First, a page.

Rhino horn trade crackdown sought
Countries are being urged to take steps to crack down on the trade in rhino horn which "has brought a majestic species to its knees" and put it at risk of extinction.
UK officials warned that the sale of rhino horn, which at a reported £50,000 a kilogram is now worth more than gold, diamonds, heroin or cocaine, is being driven in part by a belief that it can cure cancer or reverse the effects of stroke.
The UK government has led the way on proposals submitted by the European Union to a meeting of the Convention on the International Trade in Endangered Species (CITES.
The plans call on countries to tighten the regulations on the trade in rhino products, clamp down on illegal sales and raise awareness on the lack of health benefits.
Environment minister Richard Benyon said: "We need to act now if we want the rhino to survive and we need a global effort to ensure the strongest possible restrictions are placed on this archaic, cruel and completely unnecessary trade."
There has been a significant increase in the number of rhino killed in countries such as South Africa since 2010, in what conservationists are warning is a "poaching crisis", along with a rise in demand for rhino horn.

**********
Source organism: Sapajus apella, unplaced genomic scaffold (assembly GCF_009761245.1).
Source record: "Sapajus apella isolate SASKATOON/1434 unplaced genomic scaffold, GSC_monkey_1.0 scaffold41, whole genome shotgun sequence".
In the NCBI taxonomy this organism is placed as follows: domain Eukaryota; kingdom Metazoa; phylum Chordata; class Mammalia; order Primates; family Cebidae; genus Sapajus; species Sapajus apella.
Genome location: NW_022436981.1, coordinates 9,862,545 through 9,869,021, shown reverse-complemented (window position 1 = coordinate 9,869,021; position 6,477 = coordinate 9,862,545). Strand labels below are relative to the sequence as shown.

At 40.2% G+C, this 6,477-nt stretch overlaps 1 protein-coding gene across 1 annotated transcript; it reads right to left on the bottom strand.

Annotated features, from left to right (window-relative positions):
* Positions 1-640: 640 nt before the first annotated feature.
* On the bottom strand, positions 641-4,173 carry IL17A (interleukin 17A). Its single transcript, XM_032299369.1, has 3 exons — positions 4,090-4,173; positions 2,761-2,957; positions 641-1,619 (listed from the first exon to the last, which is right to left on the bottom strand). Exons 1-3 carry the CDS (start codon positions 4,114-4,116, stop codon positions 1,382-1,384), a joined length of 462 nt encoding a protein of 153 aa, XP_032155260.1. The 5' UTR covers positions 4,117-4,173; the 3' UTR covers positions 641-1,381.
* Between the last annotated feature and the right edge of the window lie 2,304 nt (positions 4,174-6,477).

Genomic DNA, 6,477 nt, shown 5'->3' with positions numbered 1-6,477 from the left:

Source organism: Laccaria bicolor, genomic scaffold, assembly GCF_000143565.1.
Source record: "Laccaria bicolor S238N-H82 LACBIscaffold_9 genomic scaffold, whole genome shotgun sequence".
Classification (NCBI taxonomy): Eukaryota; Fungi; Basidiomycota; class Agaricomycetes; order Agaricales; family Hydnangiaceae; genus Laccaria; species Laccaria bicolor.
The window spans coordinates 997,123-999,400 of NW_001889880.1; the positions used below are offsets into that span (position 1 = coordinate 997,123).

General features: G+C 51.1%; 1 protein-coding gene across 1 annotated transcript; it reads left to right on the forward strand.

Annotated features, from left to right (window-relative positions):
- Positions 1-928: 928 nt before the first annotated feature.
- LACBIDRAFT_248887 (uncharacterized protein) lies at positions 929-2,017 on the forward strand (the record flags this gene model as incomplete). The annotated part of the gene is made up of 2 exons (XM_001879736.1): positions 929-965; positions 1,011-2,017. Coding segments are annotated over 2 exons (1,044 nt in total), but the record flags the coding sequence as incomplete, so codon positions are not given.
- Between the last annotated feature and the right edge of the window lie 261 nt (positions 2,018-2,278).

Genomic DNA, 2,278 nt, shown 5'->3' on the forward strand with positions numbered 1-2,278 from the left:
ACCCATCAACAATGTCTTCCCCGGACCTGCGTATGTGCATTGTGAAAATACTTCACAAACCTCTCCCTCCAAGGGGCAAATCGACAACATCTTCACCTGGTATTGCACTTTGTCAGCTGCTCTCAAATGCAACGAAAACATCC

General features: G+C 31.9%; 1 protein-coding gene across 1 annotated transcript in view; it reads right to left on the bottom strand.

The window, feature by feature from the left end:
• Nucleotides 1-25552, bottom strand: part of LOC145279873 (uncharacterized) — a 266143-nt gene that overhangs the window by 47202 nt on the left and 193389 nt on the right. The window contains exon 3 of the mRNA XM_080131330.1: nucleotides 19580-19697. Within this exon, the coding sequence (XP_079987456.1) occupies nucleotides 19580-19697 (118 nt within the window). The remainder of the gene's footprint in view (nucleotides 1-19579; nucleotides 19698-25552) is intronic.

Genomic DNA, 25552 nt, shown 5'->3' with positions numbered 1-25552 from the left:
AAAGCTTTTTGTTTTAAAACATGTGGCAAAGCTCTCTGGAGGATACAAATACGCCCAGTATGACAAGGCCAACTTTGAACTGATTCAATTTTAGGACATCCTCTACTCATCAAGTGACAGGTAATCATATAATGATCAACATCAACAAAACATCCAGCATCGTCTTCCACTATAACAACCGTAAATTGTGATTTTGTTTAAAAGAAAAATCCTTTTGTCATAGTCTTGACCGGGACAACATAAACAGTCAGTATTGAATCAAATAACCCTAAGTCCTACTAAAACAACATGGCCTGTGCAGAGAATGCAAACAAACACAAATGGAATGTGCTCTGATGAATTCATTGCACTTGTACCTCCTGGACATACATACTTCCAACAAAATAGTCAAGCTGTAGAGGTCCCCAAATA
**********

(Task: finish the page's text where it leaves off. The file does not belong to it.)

Last September, after the UK's Animal Health agency detected a rise in the number of rhino horn products being sold through auction houses in the country, it issued a warning that it would be refusing almost all applications to export such items from the UK.
It was feared that the legal export of "worked items", such as ornaments, created and acquired before June 1947, was being used to send rhino horn to Asia, where it is powered and used for medicinal purposes. The trade could stimulate the market for products from the endangered animal, fuelling poaching, officials said.
Under rules brought in for the UK and then backed by the EU, export licences are now only granted if the item is of such artistic value it exceeds its potential value on the black market, it is part of a genuine exchange of goods between institutions such as museums, it has not been sold and is being taken as an heirloom by a family moving country or is part of a bona fide research project.
The EU proposal calls for such measures to be implemented in all countries which are part of CITES.